Naturally this didn't feel comforting for my son.  It doesn't always feel comforting to me either, that God is with me.  Somehow I still feel cheated out of my stuff but seeing things this way requires practice and seeing as how this is the season of Thanksgiving, I'm trying to practice as much as possible so that it becomes second nature, so that I will never lose my joy, so that for me, Thanksgiving doesn't come one day a year but every day of the year.



Tuesday, November 18, 2014

Quick and Easy Snowflake Craft

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Remember when I said that I only do crafts that can be accomplished in 30 minutes or less?  Well, I have one I want to share with you!!

I'm serious about that 30 minute business. Anything that takes longer than 30 minutes is a disaster for me.    It took me SEVEN YEARS to complete my youngest daughter's "first year of life" scrapbook.  Maybe when she's 21 I'll be finished putting pictures into a family album.

Do people even do that anymore? Albums, I mean?  It used to be where we would take our 35 mm film down to the kiosks, have it developed, excitedly open the envelope, sift out the invariably 2-5 black/overexposed ones and then slip the good ones into an album and share with our people.  Nowadays I just whip out my phone.  Or share online.

If my grandma were alive, this is where she'd shake her head and say, "It's all going to shit in a hand basket."

Yes my grandma used the word "shit."  She also had an arm tattoo.  My grandma was a badass.

Anyhoo, back to the craft.  I totally saw this somewhere online so I can't take credit for it.  The kids and I made these adorable snowflakes that can stick to glass.  We made them in under 30 minutes!  I should write a book a la Rachel Ray.  I'll call it "30 Minute Crafts."

Step One: Buy some puff paint.  You can buy it in any color but seeing as how you so rarely see green snowflakes, I'd recommend sticking to silver or white. Still, what you do with your snowflakes is your business.  I used silver glitter. I got this one at Wal-mart but you can find them at any craft store.



Step Two: Print out a snowflake pattern online.  There are oodles.  I'd post a link but then I'd be robbing you of the opportunity to pick it yourself.  I'm trying to foster efficiency here, not laziness, people.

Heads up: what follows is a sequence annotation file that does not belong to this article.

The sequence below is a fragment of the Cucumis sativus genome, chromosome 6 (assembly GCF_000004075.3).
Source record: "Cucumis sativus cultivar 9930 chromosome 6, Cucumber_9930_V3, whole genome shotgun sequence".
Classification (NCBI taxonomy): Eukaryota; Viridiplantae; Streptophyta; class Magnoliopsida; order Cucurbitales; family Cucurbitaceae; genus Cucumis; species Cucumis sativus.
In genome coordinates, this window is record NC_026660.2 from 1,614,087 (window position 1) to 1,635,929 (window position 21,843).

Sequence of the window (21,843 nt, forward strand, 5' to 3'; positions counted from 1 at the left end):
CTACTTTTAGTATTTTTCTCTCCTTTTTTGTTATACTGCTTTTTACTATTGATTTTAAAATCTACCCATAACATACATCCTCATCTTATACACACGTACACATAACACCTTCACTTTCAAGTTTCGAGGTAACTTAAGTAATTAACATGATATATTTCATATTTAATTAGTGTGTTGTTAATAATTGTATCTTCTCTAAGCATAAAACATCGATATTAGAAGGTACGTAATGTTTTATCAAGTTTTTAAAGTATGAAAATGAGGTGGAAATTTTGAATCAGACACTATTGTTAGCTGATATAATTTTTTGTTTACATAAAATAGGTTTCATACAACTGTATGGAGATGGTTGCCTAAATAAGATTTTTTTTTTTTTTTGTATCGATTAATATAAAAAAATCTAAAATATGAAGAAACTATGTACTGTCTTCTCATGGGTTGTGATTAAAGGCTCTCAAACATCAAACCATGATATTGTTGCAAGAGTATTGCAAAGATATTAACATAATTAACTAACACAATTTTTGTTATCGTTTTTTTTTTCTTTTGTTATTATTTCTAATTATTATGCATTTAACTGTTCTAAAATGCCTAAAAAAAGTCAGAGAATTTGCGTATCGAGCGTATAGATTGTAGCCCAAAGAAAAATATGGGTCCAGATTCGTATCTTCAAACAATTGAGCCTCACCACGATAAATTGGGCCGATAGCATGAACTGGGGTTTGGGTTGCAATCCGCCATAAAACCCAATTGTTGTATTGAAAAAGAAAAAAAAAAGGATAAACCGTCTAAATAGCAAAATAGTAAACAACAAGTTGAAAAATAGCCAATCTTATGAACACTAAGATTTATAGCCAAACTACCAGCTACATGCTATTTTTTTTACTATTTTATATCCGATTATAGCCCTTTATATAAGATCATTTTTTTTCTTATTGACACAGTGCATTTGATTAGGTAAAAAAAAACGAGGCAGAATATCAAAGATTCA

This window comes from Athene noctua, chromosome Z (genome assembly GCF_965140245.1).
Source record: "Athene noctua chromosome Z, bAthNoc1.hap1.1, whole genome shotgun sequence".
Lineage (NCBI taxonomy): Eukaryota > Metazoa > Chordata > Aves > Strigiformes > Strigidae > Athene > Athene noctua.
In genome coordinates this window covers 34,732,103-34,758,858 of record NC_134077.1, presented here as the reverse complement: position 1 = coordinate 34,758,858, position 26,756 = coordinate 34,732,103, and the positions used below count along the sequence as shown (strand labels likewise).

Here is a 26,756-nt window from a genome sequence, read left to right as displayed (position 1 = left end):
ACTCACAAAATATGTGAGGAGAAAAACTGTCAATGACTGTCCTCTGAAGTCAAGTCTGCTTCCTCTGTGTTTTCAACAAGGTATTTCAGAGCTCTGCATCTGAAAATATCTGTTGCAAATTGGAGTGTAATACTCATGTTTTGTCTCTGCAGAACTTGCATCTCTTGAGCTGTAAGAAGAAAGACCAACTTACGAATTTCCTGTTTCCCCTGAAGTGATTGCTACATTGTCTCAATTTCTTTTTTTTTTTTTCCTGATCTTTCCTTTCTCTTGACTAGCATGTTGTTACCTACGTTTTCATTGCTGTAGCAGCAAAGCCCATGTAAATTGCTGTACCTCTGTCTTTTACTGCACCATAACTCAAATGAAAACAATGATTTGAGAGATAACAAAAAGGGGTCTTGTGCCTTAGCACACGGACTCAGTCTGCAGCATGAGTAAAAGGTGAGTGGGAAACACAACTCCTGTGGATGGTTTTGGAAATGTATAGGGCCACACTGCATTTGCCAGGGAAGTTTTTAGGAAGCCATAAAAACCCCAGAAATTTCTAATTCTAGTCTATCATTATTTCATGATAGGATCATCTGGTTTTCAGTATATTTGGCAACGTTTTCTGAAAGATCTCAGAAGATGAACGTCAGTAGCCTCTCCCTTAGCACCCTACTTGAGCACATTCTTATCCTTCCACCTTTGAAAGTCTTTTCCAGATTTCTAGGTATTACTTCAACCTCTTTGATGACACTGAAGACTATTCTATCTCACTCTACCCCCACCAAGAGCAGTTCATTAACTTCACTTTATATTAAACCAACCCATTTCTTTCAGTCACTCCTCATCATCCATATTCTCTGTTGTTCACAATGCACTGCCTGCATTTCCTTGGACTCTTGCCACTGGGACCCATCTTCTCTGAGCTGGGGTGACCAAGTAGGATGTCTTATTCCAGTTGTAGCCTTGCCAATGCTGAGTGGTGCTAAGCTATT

Step Three: Dig through your kitchen for some wax paper.  Or buy some.

Step Four: Cut said wax paper, place on top of printed pattern.



Step Five: Trace the pattern with the puffy paint.  Make sure it is thick and connects in all places.  You may have to squeeze hard.  The kids complained of finger cramps, like kids do.  Their lives are so horrible that their mother forces them to partake in activities that cause muscular phalanges pain.  I'm such a monster.

Step Six: Place them somewhere that they can dry safely.  This means I placed mine high up on a shelf, where my dog couldn't lick the paint off the wax paper.  Yes she'd totally do that.  She's was dropped as a puppy.

Step 7: Walk away and eat a piece of carrot cake. At least that's what I did.  I allowed the snowflakes to dry overnight.

Step 8: I peeled them carefully from the wax paper and prepped them for their photo shoot.  You know the drill: hair, make-up and nails. They are seen here on top of some construction paper. That's just so that they stand out a little better. 









I plan on sticking them to our glass sliding door...to add to the wintery ambiance.  And there you have it.  Quick, easy, fun, under 30 minutes, not messy, cute and did I mention they take less than 30 minutes?

Monday, November 17, 2014

My Attempt At An Advent Calendar

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I am going to make an attempt at an advent calendar this year.  I've heard of them before but never understood what they were about and therefore felt intimidated by them.  Apparently advent calendars are just another way for amazing moms to make me feel like a completely inadequate failure as a mother.

At least that's how I used to see it.  I'm trying to be better at this, at feeling secure 99.9% of the time about how I'm doing at this motherhood gig.  The other day someone gave me a compliment about my kids and it was like they gave me that gold ring from Tolkien's books.  I carry it around in my pocket and whenever I feel like a failure, I pull it out and stroke it gently and say, "my precious."

We have to do what we have to do.